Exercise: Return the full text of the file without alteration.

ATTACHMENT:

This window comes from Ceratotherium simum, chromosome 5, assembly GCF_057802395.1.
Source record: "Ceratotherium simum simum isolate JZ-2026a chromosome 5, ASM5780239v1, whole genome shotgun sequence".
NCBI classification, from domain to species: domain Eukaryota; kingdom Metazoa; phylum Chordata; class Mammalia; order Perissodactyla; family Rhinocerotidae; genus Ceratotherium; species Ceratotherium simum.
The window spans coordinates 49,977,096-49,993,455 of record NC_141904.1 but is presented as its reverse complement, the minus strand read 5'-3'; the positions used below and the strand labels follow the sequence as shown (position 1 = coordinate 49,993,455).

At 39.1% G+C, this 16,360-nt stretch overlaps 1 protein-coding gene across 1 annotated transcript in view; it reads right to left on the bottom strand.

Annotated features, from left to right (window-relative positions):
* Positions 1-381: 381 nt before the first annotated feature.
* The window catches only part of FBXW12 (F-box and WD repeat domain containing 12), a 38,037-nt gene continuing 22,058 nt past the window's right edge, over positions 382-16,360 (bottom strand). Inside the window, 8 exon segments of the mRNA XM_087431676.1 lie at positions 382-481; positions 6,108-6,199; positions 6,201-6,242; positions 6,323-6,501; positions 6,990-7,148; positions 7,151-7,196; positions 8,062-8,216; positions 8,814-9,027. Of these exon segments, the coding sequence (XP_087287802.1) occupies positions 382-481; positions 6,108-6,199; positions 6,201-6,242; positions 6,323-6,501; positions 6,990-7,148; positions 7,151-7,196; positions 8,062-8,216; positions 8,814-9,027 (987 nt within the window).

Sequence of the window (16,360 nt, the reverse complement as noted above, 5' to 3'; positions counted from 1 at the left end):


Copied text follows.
This window comes from Ceratotherium simum, chromosome 5, assembly GCF_057802395.1.
Source record: "Ceratotherium simum simum isolate JZ-2026a chromosome 5, ASM5780239v1, whole genome shotgun sequence".
NCBI classification, from domain to species: domain Eukaryota; kingdom Metazoa; phylum Chordata; class Mammalia; order Perissodactyla; family Rhinocerotidae; genus Ceratotherium; species Ceratotherium simum.
The window spans coordinates 49,977,096-49,993,455 of record NC_141904.1 but is presented as its reverse complement, the minus strand read 5'-3'; the positions used below and the strand labels follow the sequence as shown (position 1 = coordinate 49,993,455).

At 39.1% G+C, this 16,360-nt stretch overlaps 1 protein-coding gene across 1 annotated transcript in view; it reads right to left on the bottom strand.

Annotated features, from left to right (window-relative positions):
* Positions 1-381: 381 nt before the first annotated feature.
* The window catches only part of FBXW12 (F-box and WD repeat domain containing 12), a 38,037-nt gene continuing 22,058 nt past the window's right edge, over positions 382-16,360 (bottom strand). Inside the window, 8 exon segments of the mRNA XM_087431676.1 lie at positions 382-481; positions 6,108-6,199; positions 6,201-6,242; positions 6,323-6,501; positions 6,990-7,148; positions 7,151-7,196; positions 8,062-8,216; positions 8,814-9,027. Of these exon segments, the coding sequence (XP_087287802.1) occupies positions 382-481; positions 6,108-6,199; positions 6,201-6,242; positions 6,323-6,501; positions 6,990-7,148; positions 7,151-7,196; positions 8,062-8,216; positions 8,814-9,027 (987 nt within the window).

Sequence of the window (16,360 nt, the reverse complement as noted above, 5' to 3'; positions counted from 1 at the left end):